I agree 100%! Everyone struggles in some way or another–that’s just life. Your life (not your life, Fanciful–I am addressing the opponents of the new DAS program) may be complicated and negatively affected by the fact that you have a child with a disability (be it physical, emotional, cognitive, etc.) but who are you to say that your life is so much worse or harder than someone else’s? Consider, for example, a mother whose child has died; a child whose parent was murdered; a victim of sexual or physical abuse; etc. We all have crosses to bear and claims that those without a sick family member have it any easier are sometimes totally inaccurate.

      I have yet to hear of a situation (among all of these sob stories) wherein a physical/emotional/mental ailment cannot be reasonably accommodated by the provision of a “FastPass”-type card that allows guests to wait out the queue in a more comfortable and less crowded location.

      With the exception of an end-stage terminal patient (specifically, a “Make a Wish” participant), a guest’s physical disability should not entitle him/her to a front-of-the-line pass; it should just entitle him or her to reasonable accommodations.

      What’s next, a financially-challenged person skipping the lines because he can only afford to visit Disney World once every 10 years and is therefore owed the opportunity to experience everything during this one visit in order to make up for the fact that he cannot vacation again for a decade? Heck, while we’re at it, let’s let the Blacks and Jews skip the lines too–like the poor disabled Americans, they, too, are/were historically prone to persecution, injustice and unfairness.

      We begin a descent down a slippery slope when we start comparing our trials and tribulations; such topics are, in my opinion, better left to God or no one at all.

    • rose

      That cranky 3 year old your referring to doesnt have autism as you pointed out that your children have. How can you be so cold to other parents like you that have autistic kids on the higher spectrum of autism? They can’t control their feelings as you should be aware! Maybe DL will think differently when autism kids have such a huge meltdown in line it scars the crap out of the people around them and everyone will see first hand what its like to have a child with a disability! Isn’t it bad enough one has to be disabled and live that way; why shouldn’t they be accommodated? These children are everyone’s children not just mine or yours but its our duty as adults to care for them as a community and that means accommodating kids with disabilities so they can have some joy in their life not discarded by DL and people as cruel as you!

  • Kaia

    Some people’s children is RIGHT.
    These parents are using their kids to get more bang for their buck and it’s disgusting. I am glad Disney isn’t rolling over.

    • William Stewart Jr

      Agreed, Kaia .
      That’s gonna solve itself overtime , as those parents find themselves having to pay more bucks to enter Disney’s theme parks .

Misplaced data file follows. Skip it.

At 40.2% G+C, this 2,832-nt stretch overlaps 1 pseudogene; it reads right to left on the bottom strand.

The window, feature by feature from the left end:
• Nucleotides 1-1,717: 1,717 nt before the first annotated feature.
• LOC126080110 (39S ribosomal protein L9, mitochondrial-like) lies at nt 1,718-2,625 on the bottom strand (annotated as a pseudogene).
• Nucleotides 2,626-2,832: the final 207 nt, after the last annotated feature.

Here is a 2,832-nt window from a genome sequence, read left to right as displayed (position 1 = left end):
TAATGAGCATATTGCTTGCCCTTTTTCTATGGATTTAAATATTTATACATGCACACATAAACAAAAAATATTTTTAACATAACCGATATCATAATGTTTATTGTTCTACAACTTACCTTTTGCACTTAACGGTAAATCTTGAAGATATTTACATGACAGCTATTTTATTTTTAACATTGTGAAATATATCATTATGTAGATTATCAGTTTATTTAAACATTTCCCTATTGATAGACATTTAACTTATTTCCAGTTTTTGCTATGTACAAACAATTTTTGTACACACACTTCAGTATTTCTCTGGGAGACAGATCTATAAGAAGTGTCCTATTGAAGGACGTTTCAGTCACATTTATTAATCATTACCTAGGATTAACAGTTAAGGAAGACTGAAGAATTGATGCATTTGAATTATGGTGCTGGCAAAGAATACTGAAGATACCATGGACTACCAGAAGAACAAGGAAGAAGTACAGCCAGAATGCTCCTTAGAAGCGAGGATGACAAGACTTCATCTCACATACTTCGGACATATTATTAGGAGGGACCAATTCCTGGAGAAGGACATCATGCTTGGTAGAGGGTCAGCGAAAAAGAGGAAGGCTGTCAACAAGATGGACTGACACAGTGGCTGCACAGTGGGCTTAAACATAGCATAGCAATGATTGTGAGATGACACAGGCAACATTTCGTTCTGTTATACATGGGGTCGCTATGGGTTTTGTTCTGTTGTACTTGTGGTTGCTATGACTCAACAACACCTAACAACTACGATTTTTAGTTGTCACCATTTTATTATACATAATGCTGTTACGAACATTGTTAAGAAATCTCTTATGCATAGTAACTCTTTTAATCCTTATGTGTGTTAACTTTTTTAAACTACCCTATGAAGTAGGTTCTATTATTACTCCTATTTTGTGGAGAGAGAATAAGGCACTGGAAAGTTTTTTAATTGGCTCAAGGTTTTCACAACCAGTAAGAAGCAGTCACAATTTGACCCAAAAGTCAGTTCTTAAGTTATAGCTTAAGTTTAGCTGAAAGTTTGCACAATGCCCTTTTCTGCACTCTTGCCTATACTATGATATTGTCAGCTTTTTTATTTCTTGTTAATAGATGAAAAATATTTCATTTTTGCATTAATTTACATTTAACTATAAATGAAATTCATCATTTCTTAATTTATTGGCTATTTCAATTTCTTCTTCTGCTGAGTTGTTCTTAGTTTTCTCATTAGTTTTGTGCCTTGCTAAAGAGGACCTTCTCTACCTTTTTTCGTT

I`m glad that Disney is trying to provide more quality accomodations instead of trying to make everybody in the world happy, outside of reason, and fairness.

  • Duckman

    I have read this and many other past complaints with some interest. From the tone of the complaints, it would seem as though Disney was somehow denying access to their park to certain groups (read this as roughly undefined groups, old people, people with disabilities, people with certain disabilities, etc…). After having been a patron for over 30 years, I find that the Disney Parks have been and still are the most accessible of all of the themed park entertainment facilities, bar none. It seems that some people would like to have instant/near instant access to all areas of the parks due to their condition or that of their family member. Disney tries very hard to accomodate this “need” by offering the Guest Assistance or additional Services. I am sorry that some families may have a child with the propensity to “meltdown” because it didn’t get its way, right away. I see more and more parents today who try to assure that their children have everything they want and right when they want it. Other children see this and want it too, and so on. This is a tidal wave in today’s society and it takes adult supervision to overcome it. Sometimes we just have to wait for things and it is up to us as adults and parents to teach this to our children, or at least to address it by changing the scenery – e.g. go to another attraction for a while, and let things cool off and come back later on when everyone is calmed down.

    • William Stewart Jr

      Good idea , Duckman .

    • rose

      Your exactly whats wrong with Disney! So kids with severe autism are faking their meltdowns cause their spoiled! You are an ignorant asshole! I hope you don’t reproduce; but if you do you better pray they don’t have any disabilities!!!

  • Chris

    Honestly, as someone who needs the assistance, I think the DAS is an improvement, but still needs some work. Why for an example should I have to go to the ride or kiosk to get a return time, then come back to the attraction?

    Why can’t they either provide the option to get a return time from any attraction for any other attraction or allow me to use my mobile phone to get a return time.

    Alternatively, they could do away with return times and make you wait the length of the line before the card is valid for use again.

    This is the one part where I say the accommodation is definitely not equal. Yes, there is usually a sight wait upon returning to the attraction, but they already try to account for this part.

    • PapaJohn

      I think that is the direction and intent of the fastpass+/magicband system, currently at WDW you don’t need to physically visit the attractions to obtain and manage a fastpass which also works via smartphone app. I can’t imagine that it would be too far of a stretch for them to implement a DAS exception program to work with faspass+.